Does the sloppiness of these models really prevent one from extracting parameters from collective fits? Here we discuss a test of this prediction using an idealized fitting procedure.

Our ^{2} measure of model behavior change (^{*}; ^{χ2} is the corresponding Fisher information matrix (

We defined the relative 95% confidence interval size Σ_{i}

Shown are histograms of the relative confidence interval size Σ for each parameter in each model of our collection, after fitting 100 times as many time-series data points (each with 10% uncertainty) as parameters. In most cases, a large number of parameters are left with greater than 100% uncertainty. (A parameter constrained with 95% probability to lie between 1 and 100 would have Σ ≈ 100.) Labels are as in

The fact that nonlinear multiparameter models often allow a wide range of correlated parameters to fit data has long been appreciated. As one example, a 1987 paper by Brodersen et al. on ligand binding to hemoglobin and albumin empirically found many sets of parameters that acceptably fit experimental data, with individual parameter values spanning huge ranges [

We worked with the 48-parameter growth-factor-signaling model of Brown et al., shown schematically in

(A) Our example prediction is for ERK activity upon EGF stimulation given PI3K inhibition in this 48-parameter model of growth-factor signaling in PC12 cells [

(B) Shaded regions are 95% confidence intervals calculated via exhaustive Monte Carlo for our example prediction given various scenarios for constraining parameter values.

(C) Plotted is the relative size Σ of the 95% confidence interval for each parameter.

The scenarios represented are: (red, squares) all model parameters individually measured to high precision, (blue, triangles) all parameters precisely measured, except one estimated to low precision, (yellow, circles) all parameters collectively fit to 14 real cell-biology experiments. Precisely measured individual parameter values enable a tight prediction, (B) middle red band; but even one poorly known parameter can destroy predictive power, (B) wide blue band. In contrast, the collective fit yields a tight prediction, (B) tightest yellow band; but only very loose parameter constraints, (C) circles. The large parameter uncertainties from the collective fit, (C) circles, calculated here by Monte Carlo are qualitatively similar to those seen in the linearized fit to idealized data (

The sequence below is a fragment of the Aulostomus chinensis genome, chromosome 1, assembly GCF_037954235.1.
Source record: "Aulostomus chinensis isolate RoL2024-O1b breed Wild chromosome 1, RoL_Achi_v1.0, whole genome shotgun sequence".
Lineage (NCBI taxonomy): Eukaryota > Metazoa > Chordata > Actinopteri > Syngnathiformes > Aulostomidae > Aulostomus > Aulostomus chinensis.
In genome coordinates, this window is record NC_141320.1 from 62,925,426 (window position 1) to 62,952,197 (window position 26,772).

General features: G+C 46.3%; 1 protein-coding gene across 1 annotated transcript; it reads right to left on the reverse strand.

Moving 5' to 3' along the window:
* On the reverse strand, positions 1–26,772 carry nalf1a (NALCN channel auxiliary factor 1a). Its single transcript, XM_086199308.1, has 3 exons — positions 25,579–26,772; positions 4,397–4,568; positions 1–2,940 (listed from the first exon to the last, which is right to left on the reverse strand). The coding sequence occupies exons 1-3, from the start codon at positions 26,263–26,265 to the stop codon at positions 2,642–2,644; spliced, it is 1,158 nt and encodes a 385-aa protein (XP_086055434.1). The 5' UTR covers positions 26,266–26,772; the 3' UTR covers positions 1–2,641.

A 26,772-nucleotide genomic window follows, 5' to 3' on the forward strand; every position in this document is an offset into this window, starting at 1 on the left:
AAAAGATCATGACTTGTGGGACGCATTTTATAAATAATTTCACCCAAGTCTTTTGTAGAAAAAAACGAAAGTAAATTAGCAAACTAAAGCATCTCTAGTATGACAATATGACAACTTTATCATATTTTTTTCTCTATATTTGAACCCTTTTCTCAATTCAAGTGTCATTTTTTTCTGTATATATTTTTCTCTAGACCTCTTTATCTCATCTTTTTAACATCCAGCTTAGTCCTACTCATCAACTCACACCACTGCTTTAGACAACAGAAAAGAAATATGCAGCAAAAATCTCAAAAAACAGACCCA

One important test of the model was a prediction of the time-course of ERK activity upon EGF stimulation, given inhibition of the PI3K branch of the pathway. The yellow shaded region in

How precise would direct parameter measurements have to be to yield as tight a prediction as the collective fit? For this prediction, the PI3K branch (inhibited) and C3G branch (NGF-dependent) of the pathway are irrelevant in the model; the remaining reactions involve 24 parameters. To achieve the red prediction in

What if a single parameter is left unmeasured? For example, consider high-precision measurements of 23 of the 24 involved parameters, all but the rate constant for the activation of Mek by Raf1. For this unmeasured parameter, we assumed that an informed estimate could bound it at 95% confidence to within a total range of 1,000 (e.g., between 1 ^{−1} and 1,000 ^{−1}). The resulting prediction (blue in

To usefully constrain Brown et al.'s model, direct parameter measurements would need to be both precise and complete. By contrast, collective parameter fitting yielded tight predictions with only a modest number of experiments. These results are expected given the model's sloppiness.

By examining 17 models from the systems biology literature [

What causes sloppiness? (1) Fundamentally, sloppiness involves an extraordinarily singular coordinate transformation in parameter space between the bare parameters natural in biology (e.g., binding affinities and rate constants) and the eigenparameters controlling system behavior, as discussed in [^{χ2} for a version of the Brown et al. model in which all concentrations and rate constants were scaled to 1. The resulting model remains sloppy, with eigenvalues roughly uniformly spanning five decades (